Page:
US to deploy spy plane in Singapore amid China tensions
The United States has agreed with Singapore on a first deployment of the U.S. P8 Poseidon spy plane in Singapore this month, in a fresh response to China over its pursuit of territorial claims in the South China Sea.
China, which is at odds with Washington over the South China Sea, said on Tuesday the move was aimed at militarizing the region.
In a joint statement after a meeting in Washington on Monday, U.S. Defense Secretary Ash Carter and Singapore Defense Minister Ng Eng Hen welcomed the inaugural deployment of the aircraft in Singapore from Dec. 7 to 14.
A U.S. defense official said further deployments in Singapore could be expected. The move comes at a time of heightened tensions in the South China Sea.
See land formations China has created in the body of water:
China claims almost the entire energy-rich waters, through which more than $5 trillion of maritime trade passes each year. The Philippines, Brunei, Vietnam, Malaysia and Taiwan have overlapping claims.
"I think this kind of increase in military deployment by the United States and pushing regional militarization does not accord with the joint long-term interests of the countries in this region," Chinese Foreign Ministry spokeswoman Hua Chunying told a daily news briefing.
China believes that Singapore, like other countries in the region, wants to see a peaceful and prosperous Southeast Asia, she added.
The United States already operates P8s from Japan and the Philippines, and has also conducted surveillance flights from Singapore's neighbor, Malaysia.
The statement said the P8 deployment in Singapore would "promote greater interoperability with regional militaries through participation in bilateral and multilateral exercises, while providing timely support for regional HADR and maritime security efforts."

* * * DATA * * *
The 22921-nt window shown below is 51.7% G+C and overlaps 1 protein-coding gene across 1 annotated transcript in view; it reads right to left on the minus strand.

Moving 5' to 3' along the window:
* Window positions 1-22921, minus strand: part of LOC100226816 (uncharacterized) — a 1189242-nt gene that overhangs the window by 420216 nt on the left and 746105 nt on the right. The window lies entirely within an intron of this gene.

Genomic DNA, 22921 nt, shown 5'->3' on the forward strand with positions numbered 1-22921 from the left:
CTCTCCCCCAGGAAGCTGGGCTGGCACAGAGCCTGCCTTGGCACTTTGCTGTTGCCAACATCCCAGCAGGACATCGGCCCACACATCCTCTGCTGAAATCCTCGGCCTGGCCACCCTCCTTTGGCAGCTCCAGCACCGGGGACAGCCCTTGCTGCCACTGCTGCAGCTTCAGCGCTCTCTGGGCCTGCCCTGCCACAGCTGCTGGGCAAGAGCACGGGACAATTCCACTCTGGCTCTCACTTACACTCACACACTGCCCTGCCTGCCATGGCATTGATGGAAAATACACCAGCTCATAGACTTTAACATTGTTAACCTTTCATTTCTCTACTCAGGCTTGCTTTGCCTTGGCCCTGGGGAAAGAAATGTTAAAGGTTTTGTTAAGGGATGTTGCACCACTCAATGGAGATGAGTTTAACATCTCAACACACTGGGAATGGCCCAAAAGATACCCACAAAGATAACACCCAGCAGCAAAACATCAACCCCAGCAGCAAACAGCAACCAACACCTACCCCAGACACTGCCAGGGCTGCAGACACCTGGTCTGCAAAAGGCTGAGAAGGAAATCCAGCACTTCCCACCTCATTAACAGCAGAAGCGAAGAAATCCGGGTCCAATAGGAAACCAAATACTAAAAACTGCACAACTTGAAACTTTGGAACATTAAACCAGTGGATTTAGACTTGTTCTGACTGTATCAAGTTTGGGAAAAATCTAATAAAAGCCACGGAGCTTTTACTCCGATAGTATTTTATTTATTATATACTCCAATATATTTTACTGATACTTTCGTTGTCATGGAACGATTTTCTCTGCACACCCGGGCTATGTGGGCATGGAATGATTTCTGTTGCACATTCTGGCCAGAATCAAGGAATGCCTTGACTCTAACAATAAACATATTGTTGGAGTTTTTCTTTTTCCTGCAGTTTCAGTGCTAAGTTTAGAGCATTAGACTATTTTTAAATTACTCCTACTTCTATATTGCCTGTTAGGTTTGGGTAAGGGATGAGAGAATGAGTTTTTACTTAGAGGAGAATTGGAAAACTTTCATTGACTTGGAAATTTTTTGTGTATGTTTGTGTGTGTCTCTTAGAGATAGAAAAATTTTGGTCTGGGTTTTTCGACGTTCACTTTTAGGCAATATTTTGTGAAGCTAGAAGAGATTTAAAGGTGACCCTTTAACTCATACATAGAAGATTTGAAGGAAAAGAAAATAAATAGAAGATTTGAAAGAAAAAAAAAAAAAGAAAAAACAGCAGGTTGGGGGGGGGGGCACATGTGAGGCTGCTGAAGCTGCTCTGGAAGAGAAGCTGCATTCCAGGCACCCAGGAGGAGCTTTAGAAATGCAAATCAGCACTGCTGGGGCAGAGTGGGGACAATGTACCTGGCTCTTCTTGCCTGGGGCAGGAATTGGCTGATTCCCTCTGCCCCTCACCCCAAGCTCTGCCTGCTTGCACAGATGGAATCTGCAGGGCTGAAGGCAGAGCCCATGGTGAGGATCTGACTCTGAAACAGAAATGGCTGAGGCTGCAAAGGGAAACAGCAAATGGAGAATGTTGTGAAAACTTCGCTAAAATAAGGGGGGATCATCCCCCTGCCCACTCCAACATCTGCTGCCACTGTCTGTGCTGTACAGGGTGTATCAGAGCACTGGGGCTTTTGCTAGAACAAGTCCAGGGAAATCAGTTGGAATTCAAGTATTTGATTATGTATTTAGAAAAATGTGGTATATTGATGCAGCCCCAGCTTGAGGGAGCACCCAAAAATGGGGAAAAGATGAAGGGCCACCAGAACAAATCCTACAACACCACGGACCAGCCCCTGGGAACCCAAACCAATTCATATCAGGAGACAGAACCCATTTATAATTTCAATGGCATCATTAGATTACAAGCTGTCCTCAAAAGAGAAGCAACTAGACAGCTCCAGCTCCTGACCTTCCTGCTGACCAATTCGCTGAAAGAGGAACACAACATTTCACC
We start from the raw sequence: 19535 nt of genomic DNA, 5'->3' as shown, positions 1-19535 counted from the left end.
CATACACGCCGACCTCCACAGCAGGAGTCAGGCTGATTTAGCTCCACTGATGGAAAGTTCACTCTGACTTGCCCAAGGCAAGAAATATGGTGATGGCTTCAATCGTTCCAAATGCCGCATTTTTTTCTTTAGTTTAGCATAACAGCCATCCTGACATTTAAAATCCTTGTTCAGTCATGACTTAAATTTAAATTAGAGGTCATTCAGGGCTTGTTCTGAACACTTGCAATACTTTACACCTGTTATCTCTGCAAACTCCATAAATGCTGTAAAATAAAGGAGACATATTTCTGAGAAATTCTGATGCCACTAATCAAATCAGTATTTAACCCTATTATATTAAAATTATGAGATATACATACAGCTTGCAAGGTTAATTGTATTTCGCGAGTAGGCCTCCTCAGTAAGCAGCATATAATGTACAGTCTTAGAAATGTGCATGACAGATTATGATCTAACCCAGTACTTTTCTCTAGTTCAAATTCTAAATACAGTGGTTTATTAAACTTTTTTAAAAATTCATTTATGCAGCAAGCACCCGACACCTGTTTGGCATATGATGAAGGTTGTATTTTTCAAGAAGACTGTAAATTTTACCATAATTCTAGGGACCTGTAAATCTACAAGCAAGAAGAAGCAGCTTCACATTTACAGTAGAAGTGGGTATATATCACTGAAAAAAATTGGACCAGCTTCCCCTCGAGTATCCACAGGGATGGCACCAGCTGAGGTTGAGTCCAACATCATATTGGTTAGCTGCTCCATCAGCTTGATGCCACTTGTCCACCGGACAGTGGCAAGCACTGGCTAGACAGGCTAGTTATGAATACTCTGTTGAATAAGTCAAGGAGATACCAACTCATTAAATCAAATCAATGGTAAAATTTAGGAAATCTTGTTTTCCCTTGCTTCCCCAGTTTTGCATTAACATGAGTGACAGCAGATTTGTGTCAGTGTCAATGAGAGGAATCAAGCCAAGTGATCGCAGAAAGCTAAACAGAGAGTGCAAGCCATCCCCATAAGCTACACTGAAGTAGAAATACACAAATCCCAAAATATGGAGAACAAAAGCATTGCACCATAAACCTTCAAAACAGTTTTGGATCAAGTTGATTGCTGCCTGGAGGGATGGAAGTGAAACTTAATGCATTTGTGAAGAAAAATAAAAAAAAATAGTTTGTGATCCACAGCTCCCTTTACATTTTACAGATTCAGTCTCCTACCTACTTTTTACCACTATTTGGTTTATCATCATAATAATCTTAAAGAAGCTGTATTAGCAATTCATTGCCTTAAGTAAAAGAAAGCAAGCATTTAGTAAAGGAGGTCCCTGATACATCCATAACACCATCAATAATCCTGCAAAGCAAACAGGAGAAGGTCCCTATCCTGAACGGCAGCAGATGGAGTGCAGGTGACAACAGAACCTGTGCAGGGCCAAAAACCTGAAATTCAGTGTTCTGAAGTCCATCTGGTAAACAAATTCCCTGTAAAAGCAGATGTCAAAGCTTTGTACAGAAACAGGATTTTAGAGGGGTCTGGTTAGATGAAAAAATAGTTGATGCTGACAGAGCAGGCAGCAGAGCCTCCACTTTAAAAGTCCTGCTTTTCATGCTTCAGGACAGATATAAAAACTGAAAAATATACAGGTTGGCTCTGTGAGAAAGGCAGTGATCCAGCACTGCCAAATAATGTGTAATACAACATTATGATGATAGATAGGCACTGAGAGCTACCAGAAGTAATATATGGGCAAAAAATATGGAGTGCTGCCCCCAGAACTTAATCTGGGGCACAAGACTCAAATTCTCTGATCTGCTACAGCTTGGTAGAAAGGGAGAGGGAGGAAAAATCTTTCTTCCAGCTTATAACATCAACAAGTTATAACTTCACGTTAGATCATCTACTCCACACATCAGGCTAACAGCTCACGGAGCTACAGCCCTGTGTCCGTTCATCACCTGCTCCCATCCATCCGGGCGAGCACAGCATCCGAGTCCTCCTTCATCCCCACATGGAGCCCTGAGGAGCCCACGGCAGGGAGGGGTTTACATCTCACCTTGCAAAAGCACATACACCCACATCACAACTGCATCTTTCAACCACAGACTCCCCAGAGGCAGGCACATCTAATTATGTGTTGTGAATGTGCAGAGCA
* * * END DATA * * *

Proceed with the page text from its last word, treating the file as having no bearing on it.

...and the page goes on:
HADR is an acronym for Humanitarian and Disaster Relief operations.
The United States and Singapore have long-standing defense ties and the announcement of the P8 deployment was part of an enhanced Defense Cooperation Agreement signed by Carter and Ng, which also covers cooperation in fighting transnational terrorism and piracy.
Washington has criticized China's building of artificial islands in the South China Sea's disputed Spratly archipelago, and has conducted sea and air patrols near them recently.
Last month, U.S. President Barack Obama called on countries to stop building artificial islands in the sea and militarizing their claims. He said the United States would continue to assert its freedom-of-navigation rights.
China responded by saying it would continue to build both military and civilian facilities on the islands.
Last month, U.S. B-52 bombers flew near some of China's artificial islands and at the end of October a U.S. guided-missile destroyer sailed within 12 nautical miles of one of them.
In May, the Chinese navy issued eight warnings to the crew of a U.S. P8 that flew near the islands, according to CNN, which was aboard the U.S. aircraft.